|05-07-2007, 05:06 PM||#1|
I am: Charlie G
Join Date: Nov 2002
Location: Fredericton, New Brunswick
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1/5 scale Spitfire MK1(11 yr. project)
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This was sent to me in an email, thought I would share with you folks.
Below are pictures of a scratch built 1/5th scale Supermarine
Spitfire MK 1 by an English model builder. It's hard to imagine such
infinite detail can be accomplished even with super human devotion and
dexterity. The pictures and accompanying text are by the model maker,
If anyone asked me why I set out to build a Spitfire in one-fifth
scale, and detailed to the last rivet an d fastener, I would probably be
hard-pushed for a practical or even sensible answer. Perhaps the closest I
can get is that since a small child I have been awe inspired by R. J.
Mitchell's elliptical winged masterpiece, and that to build a small
replica is the closest I will ever aspire to possession.
The job took me well over eleven years, during which there were times
I very nearly came to giving the project up for lost. The sheer amount of
work involved, countless hours, proved almost too much, were it not for a
serendipitous encounter at my flying club in Cambridge with Dr Michael
Fopp, Director General of the Royal Air Force Museum in England.
Seeing the near complete fuselage, he urged me to go on and finish
the model, promising that he would put it on display. I was flabbergasted,
for when I started I had no inkling that my work would end up in a
position of honour in one of the world's premier aviation museums.
As I write, the case for the model is being prepared, having been
specially commissi oned by the museum with a case-maker in Sweden. I have
not yet seen it, but from what I hear, it is enormous!
In one respect the story has gone full circle, since it was at Hendon
where I started my research in earnest, sourcing Microfilm copies of many
original Supermarine drawings, without which such a detailed build would
not have been possible.
The model is skinned with litho plate over a balsa core and has been
left in bare metal at the suggestion of Michael Fopp, so that the
structure is seen to best advantage. The rivets are real and many are
pushed into drilled holes in the skin and underlying balsa, but many more
are actual mechanical fixings. I have no accurate count, but I suspect
that there are at least 19,000!
All interior detail is built from a combination of Supermarine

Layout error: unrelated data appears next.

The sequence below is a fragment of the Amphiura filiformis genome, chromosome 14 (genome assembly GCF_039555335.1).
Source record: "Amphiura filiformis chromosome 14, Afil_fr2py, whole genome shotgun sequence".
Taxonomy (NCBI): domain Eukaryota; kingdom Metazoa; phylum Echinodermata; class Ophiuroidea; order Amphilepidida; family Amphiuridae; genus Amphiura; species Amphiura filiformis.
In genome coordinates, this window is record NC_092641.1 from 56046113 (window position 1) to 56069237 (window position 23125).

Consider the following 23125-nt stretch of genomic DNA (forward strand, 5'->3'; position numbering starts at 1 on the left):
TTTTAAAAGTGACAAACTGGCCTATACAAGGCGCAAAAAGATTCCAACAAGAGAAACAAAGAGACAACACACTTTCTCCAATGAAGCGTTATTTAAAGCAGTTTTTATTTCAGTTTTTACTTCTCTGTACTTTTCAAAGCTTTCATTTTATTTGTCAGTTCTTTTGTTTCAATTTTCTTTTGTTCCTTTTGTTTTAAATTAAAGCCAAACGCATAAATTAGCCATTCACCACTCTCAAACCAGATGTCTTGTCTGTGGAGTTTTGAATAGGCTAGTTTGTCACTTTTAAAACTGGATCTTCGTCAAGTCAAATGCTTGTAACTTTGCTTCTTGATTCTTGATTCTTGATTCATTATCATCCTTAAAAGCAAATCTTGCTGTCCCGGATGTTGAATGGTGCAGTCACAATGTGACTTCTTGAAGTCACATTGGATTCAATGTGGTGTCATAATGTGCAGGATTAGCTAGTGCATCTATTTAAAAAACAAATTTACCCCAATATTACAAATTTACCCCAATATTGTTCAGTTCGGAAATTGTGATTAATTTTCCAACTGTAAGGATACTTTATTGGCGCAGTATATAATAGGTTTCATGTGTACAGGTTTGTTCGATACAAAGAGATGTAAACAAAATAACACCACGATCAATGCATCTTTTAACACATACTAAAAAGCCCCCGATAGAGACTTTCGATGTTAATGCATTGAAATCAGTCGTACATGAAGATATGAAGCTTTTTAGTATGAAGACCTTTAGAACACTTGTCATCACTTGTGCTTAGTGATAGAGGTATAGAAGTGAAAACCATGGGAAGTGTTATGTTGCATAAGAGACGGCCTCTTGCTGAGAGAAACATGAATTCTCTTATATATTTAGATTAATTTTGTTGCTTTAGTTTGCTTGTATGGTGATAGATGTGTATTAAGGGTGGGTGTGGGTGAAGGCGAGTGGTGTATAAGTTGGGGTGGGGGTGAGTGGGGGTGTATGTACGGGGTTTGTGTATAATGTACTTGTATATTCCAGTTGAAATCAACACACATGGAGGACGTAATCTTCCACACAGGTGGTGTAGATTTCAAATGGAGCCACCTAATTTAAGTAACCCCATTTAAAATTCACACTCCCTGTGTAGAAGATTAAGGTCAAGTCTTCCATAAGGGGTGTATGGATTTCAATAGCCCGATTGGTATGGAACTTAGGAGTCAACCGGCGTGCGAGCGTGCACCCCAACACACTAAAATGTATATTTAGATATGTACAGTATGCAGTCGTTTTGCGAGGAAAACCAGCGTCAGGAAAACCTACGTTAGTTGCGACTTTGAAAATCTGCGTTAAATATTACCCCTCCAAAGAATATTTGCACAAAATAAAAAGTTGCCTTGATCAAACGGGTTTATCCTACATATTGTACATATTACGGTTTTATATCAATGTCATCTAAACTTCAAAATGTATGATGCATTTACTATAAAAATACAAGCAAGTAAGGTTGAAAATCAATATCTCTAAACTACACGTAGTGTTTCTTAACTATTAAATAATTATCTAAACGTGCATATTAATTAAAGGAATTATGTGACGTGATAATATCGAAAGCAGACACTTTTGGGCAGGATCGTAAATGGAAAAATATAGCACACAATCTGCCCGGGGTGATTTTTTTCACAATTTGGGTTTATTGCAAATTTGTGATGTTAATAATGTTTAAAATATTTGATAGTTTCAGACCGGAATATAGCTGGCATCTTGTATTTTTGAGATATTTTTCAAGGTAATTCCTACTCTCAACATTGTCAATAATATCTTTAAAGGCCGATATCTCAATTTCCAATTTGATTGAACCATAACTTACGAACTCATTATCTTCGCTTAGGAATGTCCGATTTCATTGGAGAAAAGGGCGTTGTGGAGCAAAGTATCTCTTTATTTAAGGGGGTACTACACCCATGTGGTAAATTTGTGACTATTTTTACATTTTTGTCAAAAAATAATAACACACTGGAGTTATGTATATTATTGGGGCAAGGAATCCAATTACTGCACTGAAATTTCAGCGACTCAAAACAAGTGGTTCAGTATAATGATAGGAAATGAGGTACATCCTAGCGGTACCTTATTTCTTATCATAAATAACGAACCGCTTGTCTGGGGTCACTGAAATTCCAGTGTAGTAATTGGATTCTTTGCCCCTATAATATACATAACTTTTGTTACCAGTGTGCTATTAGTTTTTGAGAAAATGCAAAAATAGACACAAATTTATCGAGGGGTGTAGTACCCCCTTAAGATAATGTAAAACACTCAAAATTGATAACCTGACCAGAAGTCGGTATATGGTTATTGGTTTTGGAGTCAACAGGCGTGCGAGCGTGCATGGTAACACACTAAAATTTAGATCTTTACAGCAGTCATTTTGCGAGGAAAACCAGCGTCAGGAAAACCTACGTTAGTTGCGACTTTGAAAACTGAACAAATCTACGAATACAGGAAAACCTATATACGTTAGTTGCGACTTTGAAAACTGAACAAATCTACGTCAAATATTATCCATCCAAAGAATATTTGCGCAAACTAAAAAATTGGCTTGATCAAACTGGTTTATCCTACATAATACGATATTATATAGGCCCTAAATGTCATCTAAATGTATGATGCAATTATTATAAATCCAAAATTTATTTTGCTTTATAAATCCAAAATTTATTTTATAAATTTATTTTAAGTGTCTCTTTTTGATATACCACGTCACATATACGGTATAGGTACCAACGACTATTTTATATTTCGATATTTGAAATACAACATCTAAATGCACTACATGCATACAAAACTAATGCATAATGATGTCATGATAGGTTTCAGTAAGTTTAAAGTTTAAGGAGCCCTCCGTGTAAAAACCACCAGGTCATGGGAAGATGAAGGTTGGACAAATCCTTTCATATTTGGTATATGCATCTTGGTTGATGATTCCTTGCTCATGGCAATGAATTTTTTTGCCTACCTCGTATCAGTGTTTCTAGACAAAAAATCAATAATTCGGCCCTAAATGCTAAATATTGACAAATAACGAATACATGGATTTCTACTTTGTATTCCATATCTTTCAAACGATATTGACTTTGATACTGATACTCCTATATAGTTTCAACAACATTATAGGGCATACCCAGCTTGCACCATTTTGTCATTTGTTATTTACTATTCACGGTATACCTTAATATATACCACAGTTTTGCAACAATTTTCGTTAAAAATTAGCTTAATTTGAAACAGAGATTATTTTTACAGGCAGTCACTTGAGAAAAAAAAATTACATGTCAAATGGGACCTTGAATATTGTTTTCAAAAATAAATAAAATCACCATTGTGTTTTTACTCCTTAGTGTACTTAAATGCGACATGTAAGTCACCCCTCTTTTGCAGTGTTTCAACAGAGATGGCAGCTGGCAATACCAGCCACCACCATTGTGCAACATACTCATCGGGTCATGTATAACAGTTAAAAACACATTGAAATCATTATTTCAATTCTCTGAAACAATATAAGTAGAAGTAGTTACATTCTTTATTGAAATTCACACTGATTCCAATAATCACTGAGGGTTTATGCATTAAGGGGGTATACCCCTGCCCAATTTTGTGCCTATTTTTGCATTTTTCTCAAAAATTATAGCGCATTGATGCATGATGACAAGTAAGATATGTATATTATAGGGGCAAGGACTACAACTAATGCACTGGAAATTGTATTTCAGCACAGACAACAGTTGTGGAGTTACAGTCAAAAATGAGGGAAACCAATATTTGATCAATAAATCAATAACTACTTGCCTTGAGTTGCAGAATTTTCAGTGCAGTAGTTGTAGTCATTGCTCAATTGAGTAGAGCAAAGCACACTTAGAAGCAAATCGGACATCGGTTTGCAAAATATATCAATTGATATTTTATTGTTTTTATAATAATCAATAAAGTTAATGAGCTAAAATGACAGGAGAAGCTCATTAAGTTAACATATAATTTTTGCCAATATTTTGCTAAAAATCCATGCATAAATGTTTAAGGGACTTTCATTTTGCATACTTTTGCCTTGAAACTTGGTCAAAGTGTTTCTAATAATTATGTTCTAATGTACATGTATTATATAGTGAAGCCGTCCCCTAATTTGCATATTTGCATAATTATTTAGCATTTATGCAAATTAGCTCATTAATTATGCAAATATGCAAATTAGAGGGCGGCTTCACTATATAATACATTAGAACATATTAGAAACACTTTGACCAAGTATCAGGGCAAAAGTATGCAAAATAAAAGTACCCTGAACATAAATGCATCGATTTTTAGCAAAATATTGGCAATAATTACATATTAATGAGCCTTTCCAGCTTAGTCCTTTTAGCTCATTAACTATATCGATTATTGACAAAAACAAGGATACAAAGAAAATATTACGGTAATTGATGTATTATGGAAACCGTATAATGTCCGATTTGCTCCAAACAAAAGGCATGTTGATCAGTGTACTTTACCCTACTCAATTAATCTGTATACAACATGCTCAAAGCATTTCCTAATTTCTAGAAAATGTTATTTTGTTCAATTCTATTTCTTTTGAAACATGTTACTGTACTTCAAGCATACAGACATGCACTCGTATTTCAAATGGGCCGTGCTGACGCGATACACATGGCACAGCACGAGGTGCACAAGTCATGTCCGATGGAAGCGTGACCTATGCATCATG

drawings and workshop manuals, plus countless photographs of my own, many
of them taken opportunistically when I was a volunteer at the Duxford
Aviation Society based at Duxford Airfield, home of the incomparable
Imperial War Museum collection in Cambridgeshire, England. Spitfires, in
various marks are, dare I say, a common feature there!
The degree of detail is probably obsessive: The needles of the dials
in the cockpit actually stand proud of the instrument faces, but you have
to look hard to see it!
Why the flat canopy? Well, the early Mk.Is had them, and I had no
means to blow a bubble hood, so it was convenient. Similarly the covers
over the wheels were another early feature and they saved me a challenging
task of repl icating the wheel castings.
The model has its mistakes, but I'll leave the experts to spot them,
as they most certainly will, plus others I don't even know about. I don't
pretend the little Spitfire is perfect, but I do hope it has capture d
something of the spirit and incomparable beauty of this magnificent
fighter - perhaps the closest to a union that art and technology have ever
come - a killing machine with lines that are almost sublime.
|05-09-2007, 08:40 AM||#4|
Join Date: Sep 2006
Location: Kitchener, Ont
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Unbelievable detail....If I didn't know better looking at the pics of the cockpit I would think I was looking at the real thing. To have the patience to accomplish that kind of detail is incredible. My hat is off the builder of such an excellent example of cratsmanship.
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